So, if it goes too far in front of the donkey, the donkey is going to say, “Well, screw this. That’s too hard. I’m not going to bother with that. It’s way too far out of my reach. Achieving this goal is too far. It’s too hard. It’s too difficult. So, I’m not even going to try.”

That’s what happens with the language learning when you pick a resource, whatever that resource is, that’s too difficult. If it’s too hard, it’s really too easy to say, “I can’t do this.”

And also, it’s obviously going to chip away at your motivation.

If it’s a lot more difficult than the level that you’re at, so it’s not paired well with where you are at, whether or not you know it it’s going to affect your motivation, I’d imagine.

Or at least it’s really really going to test your discipline to see whether or not you can get through it.

The other side of it is that if the carrots too close the donkey eats it doesn’t move.

So, in that analogy if the carrot’s too close to the donkey and he eats it that’s the same as you using resources that are too easy.

You’re absorbing them like crazy, but it’s not pushing you forward.

You’re not advancing as a result of absorbing those resources, of using those resources.

So, this would be like me trying to advance my English by watching Play School, which is a TV show for children here in Australia.

You know where they’ll do, “One and two is three and three and four is seven.”

You know they’ll have those sorts of things on TV. My language… my English language is probably not going to take leaps and bounds, you know, it’s not going to move forward, I’m not going to advance quickly if the resource that I’m trying to use in order to achieve that is really not accurately set.

So, it’s sitting way too far below. It’s too easy or it’s way too far above it’s too hard.

So, point number two is find something that is at the right difficulty level.

And this difficulty level pretty much goes for anything that you’re trying to improve in in life needs to be ahead of you.

It should be hard, but it shouldn’t be too hard that you can… you want to give up.

So that’s point number two.

3. Use a podcast with transcripts

Point number three, with regards to language learning and podcasts, is getting access to transcripts.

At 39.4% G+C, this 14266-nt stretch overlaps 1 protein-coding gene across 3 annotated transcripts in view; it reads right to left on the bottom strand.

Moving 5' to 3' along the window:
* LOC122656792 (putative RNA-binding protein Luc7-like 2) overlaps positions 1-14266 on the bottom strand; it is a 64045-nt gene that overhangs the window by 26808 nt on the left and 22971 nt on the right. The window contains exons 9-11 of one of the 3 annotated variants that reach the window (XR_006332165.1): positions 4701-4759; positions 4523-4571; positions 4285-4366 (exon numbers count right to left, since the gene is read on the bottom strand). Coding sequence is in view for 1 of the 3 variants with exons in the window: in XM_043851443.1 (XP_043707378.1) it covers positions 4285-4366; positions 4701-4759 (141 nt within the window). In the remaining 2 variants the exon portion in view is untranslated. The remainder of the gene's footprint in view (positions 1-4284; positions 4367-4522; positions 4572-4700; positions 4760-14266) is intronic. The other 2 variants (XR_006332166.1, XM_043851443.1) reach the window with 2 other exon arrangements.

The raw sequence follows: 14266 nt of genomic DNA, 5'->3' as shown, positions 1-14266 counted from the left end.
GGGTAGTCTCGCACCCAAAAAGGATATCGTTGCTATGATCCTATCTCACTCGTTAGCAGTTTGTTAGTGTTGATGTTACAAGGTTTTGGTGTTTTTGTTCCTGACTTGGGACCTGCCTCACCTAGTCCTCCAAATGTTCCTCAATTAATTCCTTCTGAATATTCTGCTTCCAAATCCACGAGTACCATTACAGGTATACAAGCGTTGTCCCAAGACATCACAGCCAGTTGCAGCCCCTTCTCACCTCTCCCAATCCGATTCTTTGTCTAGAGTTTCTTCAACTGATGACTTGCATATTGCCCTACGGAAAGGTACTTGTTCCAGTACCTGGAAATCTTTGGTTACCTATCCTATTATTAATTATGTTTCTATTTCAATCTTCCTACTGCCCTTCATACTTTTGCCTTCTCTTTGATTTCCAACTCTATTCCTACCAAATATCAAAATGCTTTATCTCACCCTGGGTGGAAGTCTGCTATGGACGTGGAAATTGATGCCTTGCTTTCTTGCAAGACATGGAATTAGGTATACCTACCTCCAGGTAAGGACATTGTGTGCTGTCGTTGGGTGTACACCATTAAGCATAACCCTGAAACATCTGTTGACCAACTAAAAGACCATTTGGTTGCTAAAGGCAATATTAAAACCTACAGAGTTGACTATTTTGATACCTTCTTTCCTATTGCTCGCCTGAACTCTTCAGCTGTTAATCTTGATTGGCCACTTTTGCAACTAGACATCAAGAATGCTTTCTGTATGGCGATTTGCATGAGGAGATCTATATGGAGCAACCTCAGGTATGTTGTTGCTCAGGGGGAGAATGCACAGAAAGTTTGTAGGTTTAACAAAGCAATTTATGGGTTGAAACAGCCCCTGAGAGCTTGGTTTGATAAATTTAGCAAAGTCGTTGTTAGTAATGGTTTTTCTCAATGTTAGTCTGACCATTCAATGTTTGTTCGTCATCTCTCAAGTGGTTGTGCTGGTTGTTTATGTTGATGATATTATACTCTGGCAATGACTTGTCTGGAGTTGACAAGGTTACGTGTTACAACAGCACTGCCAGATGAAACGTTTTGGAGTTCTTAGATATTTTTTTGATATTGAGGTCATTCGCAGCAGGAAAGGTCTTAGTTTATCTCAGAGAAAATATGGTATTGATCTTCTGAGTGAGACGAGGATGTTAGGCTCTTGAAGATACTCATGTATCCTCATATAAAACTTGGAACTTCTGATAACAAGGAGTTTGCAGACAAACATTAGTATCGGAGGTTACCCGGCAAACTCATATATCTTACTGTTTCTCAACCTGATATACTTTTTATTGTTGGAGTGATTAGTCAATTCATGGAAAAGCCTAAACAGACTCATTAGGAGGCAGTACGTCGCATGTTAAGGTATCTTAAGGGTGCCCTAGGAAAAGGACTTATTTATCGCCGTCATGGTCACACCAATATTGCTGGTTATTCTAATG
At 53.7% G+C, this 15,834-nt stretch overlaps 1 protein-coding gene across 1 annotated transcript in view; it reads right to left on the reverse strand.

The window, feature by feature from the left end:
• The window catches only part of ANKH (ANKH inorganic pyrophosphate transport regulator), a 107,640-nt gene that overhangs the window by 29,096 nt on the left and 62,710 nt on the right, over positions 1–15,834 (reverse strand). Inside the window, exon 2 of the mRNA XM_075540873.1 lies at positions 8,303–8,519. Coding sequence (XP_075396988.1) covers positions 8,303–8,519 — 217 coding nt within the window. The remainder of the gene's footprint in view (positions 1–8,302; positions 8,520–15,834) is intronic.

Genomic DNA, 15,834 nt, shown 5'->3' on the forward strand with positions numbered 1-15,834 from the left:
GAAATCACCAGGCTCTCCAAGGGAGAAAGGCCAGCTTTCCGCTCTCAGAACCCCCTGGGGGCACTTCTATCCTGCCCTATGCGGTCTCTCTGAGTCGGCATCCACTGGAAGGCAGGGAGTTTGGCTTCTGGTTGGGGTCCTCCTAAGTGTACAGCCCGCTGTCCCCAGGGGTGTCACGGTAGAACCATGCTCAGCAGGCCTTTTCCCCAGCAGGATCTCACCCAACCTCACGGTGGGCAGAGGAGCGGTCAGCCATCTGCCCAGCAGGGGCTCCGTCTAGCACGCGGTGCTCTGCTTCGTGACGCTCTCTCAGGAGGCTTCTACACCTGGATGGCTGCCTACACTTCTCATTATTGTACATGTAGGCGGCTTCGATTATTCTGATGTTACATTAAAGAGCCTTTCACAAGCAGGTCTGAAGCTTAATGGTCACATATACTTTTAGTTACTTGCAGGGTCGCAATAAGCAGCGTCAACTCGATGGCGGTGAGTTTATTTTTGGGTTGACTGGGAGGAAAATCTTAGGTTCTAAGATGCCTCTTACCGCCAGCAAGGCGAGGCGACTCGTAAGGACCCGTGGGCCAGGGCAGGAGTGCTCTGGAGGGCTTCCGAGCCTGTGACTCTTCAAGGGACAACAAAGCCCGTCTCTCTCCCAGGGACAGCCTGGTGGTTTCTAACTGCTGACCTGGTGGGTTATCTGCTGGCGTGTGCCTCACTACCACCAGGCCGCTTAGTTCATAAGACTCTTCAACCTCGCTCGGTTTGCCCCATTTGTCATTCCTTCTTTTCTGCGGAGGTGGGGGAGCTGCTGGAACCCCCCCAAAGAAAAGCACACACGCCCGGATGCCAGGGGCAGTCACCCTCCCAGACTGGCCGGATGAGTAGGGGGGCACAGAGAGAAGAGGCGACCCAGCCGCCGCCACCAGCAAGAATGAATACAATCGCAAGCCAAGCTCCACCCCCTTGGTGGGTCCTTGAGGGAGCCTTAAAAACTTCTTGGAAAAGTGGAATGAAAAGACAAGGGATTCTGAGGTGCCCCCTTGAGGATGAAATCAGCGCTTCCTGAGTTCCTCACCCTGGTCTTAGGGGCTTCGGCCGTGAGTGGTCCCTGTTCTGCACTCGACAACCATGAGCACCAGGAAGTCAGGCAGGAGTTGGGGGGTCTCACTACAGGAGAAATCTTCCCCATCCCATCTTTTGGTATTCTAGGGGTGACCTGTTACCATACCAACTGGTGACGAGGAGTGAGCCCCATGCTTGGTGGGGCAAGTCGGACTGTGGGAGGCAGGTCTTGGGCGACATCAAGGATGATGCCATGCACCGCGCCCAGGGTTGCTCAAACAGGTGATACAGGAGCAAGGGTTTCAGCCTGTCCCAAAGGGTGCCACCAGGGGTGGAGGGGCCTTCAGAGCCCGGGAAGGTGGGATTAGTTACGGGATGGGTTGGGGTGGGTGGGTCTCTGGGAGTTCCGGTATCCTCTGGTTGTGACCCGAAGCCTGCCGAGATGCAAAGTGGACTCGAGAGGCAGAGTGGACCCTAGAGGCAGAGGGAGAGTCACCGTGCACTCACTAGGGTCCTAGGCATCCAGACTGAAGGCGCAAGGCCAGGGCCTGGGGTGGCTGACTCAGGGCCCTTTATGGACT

Now why is this important?

It’s one thing to listen to a podcast and understand what’s going on.

And I think even for native speakers who are listening to a podcast we’re not absorbing all the words all the time.

So, we actually still miss quite a bit of what’s said.

So, I think this is even more the case if English isn’t your first language it’s your second language, you’re going to miss a lot of the nuances, a lot of the smaller words, as well as some of the bigger words that you don’t know, if you don’t have access to a transcript.

So, a transcript is the written words, as what is said.

So, it’s the… it’s literally the words on a page of what’s been said.

The podcast, the resource, has been transcribed.

And so you’ve written down the words that are being said.

And this… It’s so important to have access to a transcript.

And this is part of the reason in Aussie English that with all of the podcast episodes I always try and make sure that there is a free transcript even if you’re not a member, because I still know how important it is, and how much I still want you guys to have access to that resource.

Some of them I obviously don’t.

The longer ones that are over an hour long, ’cause it’s just a lot of work.

But for these sorts of ones there’s always a transcript.

Transcripts are really good because they’re filters.

You can’t hide from what you don’t know, from what you don’t understand, if you’re reading through a transcript.

It’s so much more apparent, if you have the words in front of you when you’re listening to the podcast, as to which words you would have otherwise missed.

So, the really small words that might get absorbed or disappear in contractions that you won’t necessarily misunderstand what’s being said, but you didn’t gain 100 percent understanding of what was going on grammatically or at the level of the language, and then therefore be able to go away and implement it when you speak, and when you write, and when you listen, you know, to other people who end up making the same kinds of sentences.

So, it’s really important to be able to see those words and be able to have two things going on at the same time.

Listening and reading.

And then also, obviously, it’s really good because of all the words that you’re not going to understand, of all the words that you are going to find or hear for the very first time.

And this is so easy for advanced, high… advanced intermediates to advanced learners of a language to skip over.

It’s not the end of the world if every now and then a big word or a noun some kind of adjective, one of those rare words gets used, and we don’t understand it.

We can often piece together what’s going on.

We can often make out the sense, the context.

We know what’s being said more or less. And so, it’s not the end of the world.

But, you’re not going to learn what that word was, that you missed 30 seconds ago on a podcast was, unless you have access to a transcript and you can read while you listen.